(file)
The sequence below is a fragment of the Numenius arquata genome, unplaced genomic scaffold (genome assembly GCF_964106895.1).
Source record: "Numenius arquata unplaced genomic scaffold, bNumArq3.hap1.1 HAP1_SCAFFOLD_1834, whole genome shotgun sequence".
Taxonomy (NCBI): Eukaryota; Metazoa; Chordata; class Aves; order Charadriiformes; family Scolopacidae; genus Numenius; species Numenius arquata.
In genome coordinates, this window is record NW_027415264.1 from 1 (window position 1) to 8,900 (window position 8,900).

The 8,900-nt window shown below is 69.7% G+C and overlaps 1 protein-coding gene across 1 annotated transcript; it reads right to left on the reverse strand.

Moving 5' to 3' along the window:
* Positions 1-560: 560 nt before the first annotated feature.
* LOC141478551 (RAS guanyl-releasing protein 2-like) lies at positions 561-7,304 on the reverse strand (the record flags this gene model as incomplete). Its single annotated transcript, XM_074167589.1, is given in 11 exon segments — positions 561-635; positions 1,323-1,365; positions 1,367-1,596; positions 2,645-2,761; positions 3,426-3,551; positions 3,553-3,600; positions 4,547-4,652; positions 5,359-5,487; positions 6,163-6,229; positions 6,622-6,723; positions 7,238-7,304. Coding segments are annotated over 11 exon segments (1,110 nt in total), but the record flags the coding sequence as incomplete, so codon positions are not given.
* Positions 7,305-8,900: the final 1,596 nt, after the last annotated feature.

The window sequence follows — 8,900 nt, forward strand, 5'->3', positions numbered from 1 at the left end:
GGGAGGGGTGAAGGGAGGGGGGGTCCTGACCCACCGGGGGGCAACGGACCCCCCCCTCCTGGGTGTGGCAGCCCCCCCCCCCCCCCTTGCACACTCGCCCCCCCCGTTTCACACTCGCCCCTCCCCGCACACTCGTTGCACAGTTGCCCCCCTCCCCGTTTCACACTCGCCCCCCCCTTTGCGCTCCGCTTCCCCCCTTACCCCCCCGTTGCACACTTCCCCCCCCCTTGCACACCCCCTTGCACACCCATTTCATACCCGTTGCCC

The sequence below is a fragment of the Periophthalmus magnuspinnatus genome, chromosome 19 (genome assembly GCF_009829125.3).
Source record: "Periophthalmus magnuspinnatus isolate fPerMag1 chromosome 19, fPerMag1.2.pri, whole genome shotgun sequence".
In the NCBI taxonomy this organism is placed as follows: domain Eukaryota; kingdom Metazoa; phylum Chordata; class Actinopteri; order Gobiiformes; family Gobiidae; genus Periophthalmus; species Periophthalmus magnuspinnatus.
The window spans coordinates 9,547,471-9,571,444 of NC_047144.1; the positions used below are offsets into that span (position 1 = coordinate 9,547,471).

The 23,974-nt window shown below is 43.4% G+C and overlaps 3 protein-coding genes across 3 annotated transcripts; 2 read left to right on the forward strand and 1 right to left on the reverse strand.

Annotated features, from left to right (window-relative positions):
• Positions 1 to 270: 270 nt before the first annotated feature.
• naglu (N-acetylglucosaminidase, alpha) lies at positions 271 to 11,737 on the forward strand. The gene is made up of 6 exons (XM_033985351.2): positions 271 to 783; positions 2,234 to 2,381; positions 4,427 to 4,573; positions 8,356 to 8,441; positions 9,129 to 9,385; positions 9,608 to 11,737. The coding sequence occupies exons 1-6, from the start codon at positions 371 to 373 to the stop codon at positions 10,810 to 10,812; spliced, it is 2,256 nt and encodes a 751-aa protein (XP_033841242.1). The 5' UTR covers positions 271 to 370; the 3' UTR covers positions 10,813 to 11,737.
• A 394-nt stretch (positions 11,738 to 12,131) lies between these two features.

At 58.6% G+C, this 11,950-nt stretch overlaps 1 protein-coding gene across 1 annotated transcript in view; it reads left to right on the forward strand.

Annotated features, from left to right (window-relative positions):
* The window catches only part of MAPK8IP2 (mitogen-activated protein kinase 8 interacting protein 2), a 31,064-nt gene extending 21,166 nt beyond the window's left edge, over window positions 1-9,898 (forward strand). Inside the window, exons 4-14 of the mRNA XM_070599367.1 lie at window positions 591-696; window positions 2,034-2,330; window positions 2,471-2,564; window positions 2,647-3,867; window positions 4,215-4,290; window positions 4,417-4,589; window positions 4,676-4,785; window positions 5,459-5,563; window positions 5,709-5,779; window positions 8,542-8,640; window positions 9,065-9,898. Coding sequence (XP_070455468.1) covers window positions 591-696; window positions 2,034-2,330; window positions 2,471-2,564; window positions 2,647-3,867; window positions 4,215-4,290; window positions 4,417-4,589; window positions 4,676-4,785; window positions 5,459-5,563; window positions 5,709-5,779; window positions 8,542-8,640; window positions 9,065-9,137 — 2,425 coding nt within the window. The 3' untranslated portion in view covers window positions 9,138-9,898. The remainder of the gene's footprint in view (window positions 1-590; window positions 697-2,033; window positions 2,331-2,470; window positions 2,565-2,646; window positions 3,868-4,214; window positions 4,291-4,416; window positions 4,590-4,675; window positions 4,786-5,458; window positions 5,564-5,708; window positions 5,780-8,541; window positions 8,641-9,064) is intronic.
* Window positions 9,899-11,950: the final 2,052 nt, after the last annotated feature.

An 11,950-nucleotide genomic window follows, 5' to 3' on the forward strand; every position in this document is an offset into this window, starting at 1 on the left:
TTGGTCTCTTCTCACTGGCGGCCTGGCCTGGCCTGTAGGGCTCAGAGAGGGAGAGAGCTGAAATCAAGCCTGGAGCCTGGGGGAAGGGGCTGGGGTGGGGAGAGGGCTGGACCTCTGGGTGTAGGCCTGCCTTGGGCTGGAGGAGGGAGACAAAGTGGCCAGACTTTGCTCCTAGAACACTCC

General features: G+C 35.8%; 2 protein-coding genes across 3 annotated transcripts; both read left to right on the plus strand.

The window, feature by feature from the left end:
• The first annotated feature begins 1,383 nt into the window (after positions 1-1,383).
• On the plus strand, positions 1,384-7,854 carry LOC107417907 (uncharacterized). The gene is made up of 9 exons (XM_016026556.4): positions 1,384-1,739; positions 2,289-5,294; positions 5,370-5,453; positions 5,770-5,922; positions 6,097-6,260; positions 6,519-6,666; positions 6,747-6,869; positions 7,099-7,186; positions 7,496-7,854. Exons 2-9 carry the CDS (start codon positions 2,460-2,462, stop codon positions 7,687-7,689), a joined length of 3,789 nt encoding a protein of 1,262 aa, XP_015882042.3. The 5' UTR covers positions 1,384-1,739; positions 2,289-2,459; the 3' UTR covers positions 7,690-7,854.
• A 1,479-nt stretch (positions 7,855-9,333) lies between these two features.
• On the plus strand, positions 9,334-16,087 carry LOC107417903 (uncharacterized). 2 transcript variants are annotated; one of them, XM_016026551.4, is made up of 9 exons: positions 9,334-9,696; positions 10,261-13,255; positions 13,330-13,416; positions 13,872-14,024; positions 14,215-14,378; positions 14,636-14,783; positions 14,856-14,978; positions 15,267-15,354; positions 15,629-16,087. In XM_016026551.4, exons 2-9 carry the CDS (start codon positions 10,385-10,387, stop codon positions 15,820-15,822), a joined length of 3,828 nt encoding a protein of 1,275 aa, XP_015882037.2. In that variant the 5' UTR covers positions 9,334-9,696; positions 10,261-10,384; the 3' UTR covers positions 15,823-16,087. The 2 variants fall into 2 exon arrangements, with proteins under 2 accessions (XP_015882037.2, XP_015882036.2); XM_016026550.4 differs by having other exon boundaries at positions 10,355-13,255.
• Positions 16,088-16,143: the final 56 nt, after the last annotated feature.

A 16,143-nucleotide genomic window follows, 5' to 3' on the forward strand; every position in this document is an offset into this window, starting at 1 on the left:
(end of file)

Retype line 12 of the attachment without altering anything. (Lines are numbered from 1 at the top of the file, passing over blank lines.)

The sequence below is a fragment of the Periophthalmus magnuspinnatus genome, chromosome 19 (genome assembly GCF_009829125.3).